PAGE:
That Funeral Smell ~ fiction by Karen Walker

So kind of Ron to come over, help you out to the porch for a chat.

Such a nice man. He brought me flowers.

They got me thinking. Lilies will be an obvious choice, but they have that awful funeral smell. Perhaps hardy daisies mixed with blue gladiolus? Flowers that don’t lean on each other, keep their scent and their emotions to themselves. I like white. You like blue.

A robin crashed into the kitchen window last week. I ran outside in my bathrobe, found it with eyes closed and wings folded. At peace.

Stood there wondering if my black dress still fits. If I can walk in my old black heels. Been practicing while you sleep, bracing myself along the hallway. A bit wobbly, but okay.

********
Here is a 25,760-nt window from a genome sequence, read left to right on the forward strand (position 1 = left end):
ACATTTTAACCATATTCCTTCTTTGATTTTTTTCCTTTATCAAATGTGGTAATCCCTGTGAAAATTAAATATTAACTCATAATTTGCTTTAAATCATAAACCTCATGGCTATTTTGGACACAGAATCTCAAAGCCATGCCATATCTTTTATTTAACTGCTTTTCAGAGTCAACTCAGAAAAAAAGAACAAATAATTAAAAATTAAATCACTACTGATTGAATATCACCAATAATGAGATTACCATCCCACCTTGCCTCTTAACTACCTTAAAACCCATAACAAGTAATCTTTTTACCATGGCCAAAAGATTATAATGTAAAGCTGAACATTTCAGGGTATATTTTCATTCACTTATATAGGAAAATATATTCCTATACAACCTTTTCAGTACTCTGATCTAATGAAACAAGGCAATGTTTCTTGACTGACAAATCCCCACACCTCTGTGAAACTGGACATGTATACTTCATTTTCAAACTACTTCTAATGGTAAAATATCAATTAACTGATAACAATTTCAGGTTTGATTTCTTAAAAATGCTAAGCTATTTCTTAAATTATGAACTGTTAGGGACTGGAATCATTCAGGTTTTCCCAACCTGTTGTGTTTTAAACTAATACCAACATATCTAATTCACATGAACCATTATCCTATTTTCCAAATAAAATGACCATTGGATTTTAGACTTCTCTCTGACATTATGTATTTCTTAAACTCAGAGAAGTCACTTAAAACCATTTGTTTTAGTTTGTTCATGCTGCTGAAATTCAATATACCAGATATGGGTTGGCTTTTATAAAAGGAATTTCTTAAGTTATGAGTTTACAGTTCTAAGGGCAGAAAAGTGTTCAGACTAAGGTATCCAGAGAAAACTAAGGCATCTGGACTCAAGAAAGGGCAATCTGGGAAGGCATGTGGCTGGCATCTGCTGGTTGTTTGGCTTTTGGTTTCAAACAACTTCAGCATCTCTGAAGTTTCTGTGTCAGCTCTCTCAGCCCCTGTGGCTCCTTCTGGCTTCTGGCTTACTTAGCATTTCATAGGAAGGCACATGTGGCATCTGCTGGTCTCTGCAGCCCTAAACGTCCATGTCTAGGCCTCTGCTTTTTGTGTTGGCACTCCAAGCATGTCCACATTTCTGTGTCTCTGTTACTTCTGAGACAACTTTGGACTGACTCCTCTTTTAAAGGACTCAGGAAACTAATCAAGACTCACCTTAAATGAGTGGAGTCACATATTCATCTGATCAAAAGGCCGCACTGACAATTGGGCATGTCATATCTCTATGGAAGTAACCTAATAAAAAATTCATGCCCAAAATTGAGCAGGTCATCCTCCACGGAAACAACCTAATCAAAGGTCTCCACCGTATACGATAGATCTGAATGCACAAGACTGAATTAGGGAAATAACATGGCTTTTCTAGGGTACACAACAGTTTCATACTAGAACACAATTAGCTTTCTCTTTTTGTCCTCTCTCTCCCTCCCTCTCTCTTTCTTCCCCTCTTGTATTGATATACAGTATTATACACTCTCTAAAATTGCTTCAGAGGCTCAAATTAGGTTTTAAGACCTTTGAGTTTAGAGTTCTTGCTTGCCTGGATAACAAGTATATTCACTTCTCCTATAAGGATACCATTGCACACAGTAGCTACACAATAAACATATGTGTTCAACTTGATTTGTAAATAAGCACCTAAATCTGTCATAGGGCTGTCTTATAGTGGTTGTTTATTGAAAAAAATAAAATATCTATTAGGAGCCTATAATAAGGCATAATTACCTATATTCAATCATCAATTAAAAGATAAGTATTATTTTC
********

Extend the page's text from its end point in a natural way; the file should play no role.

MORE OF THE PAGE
You say you’ll be okay. I nod. I remind you to take the pills—red and yellow like my bouquet—with food because sometimes you’re blurry around the edges.

I’ll have everyone back here for sandwiches, assorted nibbles. Don’t know if it’s the air freshener or the carpet shampoo, but the funeral home makes me queasy. The kids will help.

They can stay in the spare room downstairs. Where I’m cleaning up my scrapbooking, finding hazy photos of me alone at the Trevi Fountain because you refused to go. Watery shots of you on fishing trips with Ron.  Few of us together.

Wedged between the washer and the cat’s litter box, Karen writes short fiction and flash fiction in a basement in Ontario, Canada. Her work has appeared in Reflex Fiction, Sunspot Lit, Defenestration, Funny Pearls, Unstamatic, Blue Lake Review, Blank Spaces, The Ekphrastic Review, and others.

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